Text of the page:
Australian Institute of Aboriginal and Torres Strait Island Studies CEO, Craig Ritchie said “the traumatic and complex impacts of this policy [including mental illness] across generations is little understood.”

To view the article in full click here.

photo of Aboriginal woman Daisy Smith with her daughter Valma, circa 1950

Daisy Smith with her daughter Valma, circa 1950. Image source: La Trobe University website.

WA ACCO consortium leads homelessness project

There is an over representation of Aboriginal people among those experiencing homelessness. The WA McGowan Government has awarded $6.8 million 5-year contract to Noongar Mia Mia Pty Ltd who will lead an ACCO partnership with Wungening Aboriginal Corporation and Ngalla Maya Aboriginal Corporation to provide culturally appropriate assertive outreach, case management and after-hours support for individuals and families sleeping rough across the Perth metropolitan area. The new service will link people who are sleeping rough with appropriate wraparound support services, including accommodation, employment, health, mental health, financial management, and social support. ACCOs have been recognised as having the cultural authority to deliver effective services within Aboriginal communities.

To view the Government of WA media statement click here.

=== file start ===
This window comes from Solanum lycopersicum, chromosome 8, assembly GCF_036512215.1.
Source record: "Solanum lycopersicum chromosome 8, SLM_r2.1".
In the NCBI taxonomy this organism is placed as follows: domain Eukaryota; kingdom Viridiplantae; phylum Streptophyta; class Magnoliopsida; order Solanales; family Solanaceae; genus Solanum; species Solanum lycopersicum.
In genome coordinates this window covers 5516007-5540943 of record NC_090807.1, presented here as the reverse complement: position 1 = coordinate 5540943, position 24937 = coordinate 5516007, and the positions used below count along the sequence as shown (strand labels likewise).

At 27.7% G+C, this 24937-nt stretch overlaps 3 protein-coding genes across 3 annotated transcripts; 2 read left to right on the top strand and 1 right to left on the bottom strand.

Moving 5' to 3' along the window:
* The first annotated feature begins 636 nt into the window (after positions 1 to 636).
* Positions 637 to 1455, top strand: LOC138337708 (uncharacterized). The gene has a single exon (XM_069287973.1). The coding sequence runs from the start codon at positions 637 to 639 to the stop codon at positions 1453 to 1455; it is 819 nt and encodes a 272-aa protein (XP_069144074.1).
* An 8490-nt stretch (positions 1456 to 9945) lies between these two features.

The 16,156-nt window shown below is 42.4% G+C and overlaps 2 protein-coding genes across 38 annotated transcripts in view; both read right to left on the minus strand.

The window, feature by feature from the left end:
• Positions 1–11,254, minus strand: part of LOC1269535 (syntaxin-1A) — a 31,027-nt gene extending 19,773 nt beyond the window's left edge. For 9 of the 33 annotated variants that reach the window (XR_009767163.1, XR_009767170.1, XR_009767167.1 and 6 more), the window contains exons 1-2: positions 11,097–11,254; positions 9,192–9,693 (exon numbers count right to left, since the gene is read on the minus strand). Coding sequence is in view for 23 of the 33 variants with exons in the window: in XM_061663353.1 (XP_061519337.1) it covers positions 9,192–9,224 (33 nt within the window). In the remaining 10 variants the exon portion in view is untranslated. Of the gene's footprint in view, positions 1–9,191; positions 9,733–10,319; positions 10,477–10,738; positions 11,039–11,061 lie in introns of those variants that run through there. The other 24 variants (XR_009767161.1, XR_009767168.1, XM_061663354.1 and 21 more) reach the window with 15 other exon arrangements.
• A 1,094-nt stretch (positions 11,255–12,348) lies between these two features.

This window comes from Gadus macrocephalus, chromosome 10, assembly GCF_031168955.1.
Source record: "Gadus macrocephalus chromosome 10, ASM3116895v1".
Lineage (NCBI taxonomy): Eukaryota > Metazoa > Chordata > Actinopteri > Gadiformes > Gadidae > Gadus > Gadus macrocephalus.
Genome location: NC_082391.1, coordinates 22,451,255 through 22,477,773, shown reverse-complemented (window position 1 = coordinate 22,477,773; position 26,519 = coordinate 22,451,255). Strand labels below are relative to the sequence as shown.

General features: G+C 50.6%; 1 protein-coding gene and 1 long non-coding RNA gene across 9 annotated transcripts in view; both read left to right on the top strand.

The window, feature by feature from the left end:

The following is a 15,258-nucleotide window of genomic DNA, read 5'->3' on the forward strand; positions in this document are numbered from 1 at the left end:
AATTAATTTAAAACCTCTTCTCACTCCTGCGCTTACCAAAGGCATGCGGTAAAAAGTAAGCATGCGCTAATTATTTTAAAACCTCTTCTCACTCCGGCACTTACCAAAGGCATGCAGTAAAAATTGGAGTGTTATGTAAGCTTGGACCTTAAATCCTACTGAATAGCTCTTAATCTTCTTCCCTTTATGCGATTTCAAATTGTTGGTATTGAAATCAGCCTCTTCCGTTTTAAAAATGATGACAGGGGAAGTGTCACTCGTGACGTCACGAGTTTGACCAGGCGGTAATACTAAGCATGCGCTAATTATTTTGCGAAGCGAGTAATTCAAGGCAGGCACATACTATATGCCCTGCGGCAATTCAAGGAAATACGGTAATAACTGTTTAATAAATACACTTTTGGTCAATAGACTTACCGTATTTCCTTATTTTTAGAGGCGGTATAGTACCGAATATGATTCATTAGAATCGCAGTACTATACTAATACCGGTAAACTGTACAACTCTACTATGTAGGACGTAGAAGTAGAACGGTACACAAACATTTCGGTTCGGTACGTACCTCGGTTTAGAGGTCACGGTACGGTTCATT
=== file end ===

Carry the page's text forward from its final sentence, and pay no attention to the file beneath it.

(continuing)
Two homeless Aboriginal men in front of a makeshift tent in Perth

Two men in front of a tent in Perth. Photograph: Jesse Noakes. Image source: The Guardian.

Darwin Dan Murphy’s fight continues

Medical leaders are pushing ahead in their fight against plans to build a Dan Murphy’s near three Indigenous communities as they call for an urgent meeting with Woolworths’ bosses. Construction on the alcohol megastore in Darwin’s airport precinct is due to start in May after the NT Government gave it the green light in December last year. Aboriginal Medical Services Alliance Northern Territory (AMSANT) are demanding a meeting with the Woolworths’ board and chairman.

AMSANT CEO John Paterson says the health service deals with alcohol-related incidents every week, and he fears it will worsen if the store goes ahead, “Spanning from violence, deaths, car accidents, you name it, it’s happening as a result of large consumption of alcohol here in Darwin and surrounding suburbs. Our position is quite clear, we do not want the build of a super liquor outlet store in Darwin…full stop.”